The Evolution of the Qijia Culture and its contacts with other cultures
Author(s): Hui WANG
The Qijia culture originated in Loess Plateau of East Gansu and rose to a dominant culture in the vast region of present Gansu and Qinghai with its territory stretching as far as Huanghe hetao area, Guanzhong Plain and NW Sichuan. Its consistence and continuity in material culture offers great scope for archaeological research into its varying material manifestations. This article takes a comparative approach to enhance our understanding of the evolution of the Qijia culture and its contacts with other cultures. First, the development of the Qijia culture is reviewed and outlined. The early phase of Qijia culture derived from the Lower Changshan culture with a contribution from the Majiyao culture. Then it exchanged with neighboring cultures, i.e. Banshan and Machang cultures during its middle phase. While at the late period, the Qijia culture interacted with distant cultures, i.e. the Eurasian pastoralist groups and the Erlitou sedentary society; at the end it divided into four Bronze cultures as Siwa, Xindian, Siba and Kayue. Second, the centers of the Qijia culture are explored as westward as Tao River, Daxia River, upper Wei River, east Qinghai and Hexi corridor gradually.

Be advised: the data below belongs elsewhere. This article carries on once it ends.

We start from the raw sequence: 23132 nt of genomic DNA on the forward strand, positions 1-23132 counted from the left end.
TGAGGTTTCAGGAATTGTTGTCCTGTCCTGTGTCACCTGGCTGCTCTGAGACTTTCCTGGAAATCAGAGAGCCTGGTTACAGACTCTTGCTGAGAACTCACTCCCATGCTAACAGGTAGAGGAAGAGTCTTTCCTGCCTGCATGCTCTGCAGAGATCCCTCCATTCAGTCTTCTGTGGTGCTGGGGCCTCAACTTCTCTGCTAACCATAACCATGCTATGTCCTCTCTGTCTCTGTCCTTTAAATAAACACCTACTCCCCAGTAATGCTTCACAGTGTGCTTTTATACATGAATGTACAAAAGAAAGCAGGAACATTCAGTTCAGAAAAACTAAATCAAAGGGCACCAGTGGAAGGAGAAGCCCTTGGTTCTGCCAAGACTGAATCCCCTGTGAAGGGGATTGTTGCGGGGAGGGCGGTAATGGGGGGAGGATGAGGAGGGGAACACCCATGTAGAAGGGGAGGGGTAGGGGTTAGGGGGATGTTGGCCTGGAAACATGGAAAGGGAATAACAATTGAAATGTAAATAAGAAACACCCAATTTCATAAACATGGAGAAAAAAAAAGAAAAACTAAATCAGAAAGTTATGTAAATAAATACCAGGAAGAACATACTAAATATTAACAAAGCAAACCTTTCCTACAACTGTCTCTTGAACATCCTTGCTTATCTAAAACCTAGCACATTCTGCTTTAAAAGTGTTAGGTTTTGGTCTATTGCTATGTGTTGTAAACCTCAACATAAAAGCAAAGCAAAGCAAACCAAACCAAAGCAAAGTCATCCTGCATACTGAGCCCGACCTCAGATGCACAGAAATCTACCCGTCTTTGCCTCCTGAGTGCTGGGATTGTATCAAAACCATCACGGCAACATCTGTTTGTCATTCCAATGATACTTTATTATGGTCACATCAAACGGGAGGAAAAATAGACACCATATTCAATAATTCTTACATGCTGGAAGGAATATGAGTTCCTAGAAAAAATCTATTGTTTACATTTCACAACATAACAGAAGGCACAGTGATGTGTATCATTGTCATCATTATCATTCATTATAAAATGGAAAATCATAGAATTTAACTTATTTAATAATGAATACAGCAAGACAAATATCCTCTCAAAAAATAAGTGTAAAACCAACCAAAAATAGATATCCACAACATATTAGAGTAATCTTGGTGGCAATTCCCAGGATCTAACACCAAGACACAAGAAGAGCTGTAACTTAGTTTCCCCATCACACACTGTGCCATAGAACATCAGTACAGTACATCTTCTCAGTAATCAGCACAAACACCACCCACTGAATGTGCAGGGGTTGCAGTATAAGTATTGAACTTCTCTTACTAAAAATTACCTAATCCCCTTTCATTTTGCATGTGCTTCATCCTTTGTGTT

SAA 2015 abstracts made available in tDAR courtesy of the Society for American Archaeology and Center for Digital Antiquity Collaborative Program to improve digital data in archaeology. If you are the author of this presentation you may upload your paper, poster, presentation, or associated data (up to 3 files/30MB) for free. Please visit http://www.tdar.org/SAA2015 for instructions and more information.
This Resource is Part of the Following Collections
- The Qijia Culture of Northwest China – Entering a New Era of Research •
- Society for American Archaeology 80th Annual Meeting, San Francisco, CA (2015)
Cite this Record
The Evolution of the Qijia Culture and its contacts with other cultures. Hui WANG. Presented at The 80th Annual Meeting of the Society for American Archaeology, San Francisco, California. 2015 ( tDAR id: 395273)
min long: 66.885; min lat: -8.928 ; max long: 147.568; max lat: 54.059 ;